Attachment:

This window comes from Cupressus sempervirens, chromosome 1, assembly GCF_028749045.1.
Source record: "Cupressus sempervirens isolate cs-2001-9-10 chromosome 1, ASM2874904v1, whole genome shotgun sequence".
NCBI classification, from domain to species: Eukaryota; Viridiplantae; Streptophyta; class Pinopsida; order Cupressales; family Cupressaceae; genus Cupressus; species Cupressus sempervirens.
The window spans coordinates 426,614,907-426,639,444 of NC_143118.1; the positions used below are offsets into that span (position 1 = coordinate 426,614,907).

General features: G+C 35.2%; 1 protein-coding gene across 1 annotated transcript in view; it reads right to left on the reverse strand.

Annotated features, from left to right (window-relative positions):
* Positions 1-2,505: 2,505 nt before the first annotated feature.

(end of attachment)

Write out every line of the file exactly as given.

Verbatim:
This window comes from Cupressus sempervirens, chromosome 1, assembly GCF_028749045.1.
Source record: "Cupressus sempervirens isolate cs-2001-9-10 chromosome 1, ASM2874904v1, whole genome shotgun sequence".
NCBI classification, from domain to species: Eukaryota; Viridiplantae; Streptophyta; class Pinopsida; order Cupressales; family Cupressaceae; genus Cupressus; species Cupressus sempervirens.
The window spans coordinates 426,614,907-426,639,444 of NC_143118.1; the positions used below are offsets into that span (position 1 = coordinate 426,614,907).

General features: G+C 35.2%; 1 protein-coding gene across 1 annotated transcript in view; it reads right to left on the reverse strand.

Annotated features, from left to right (window-relative positions):
* Positions 1-2,505: 2,505 nt before the first annotated feature.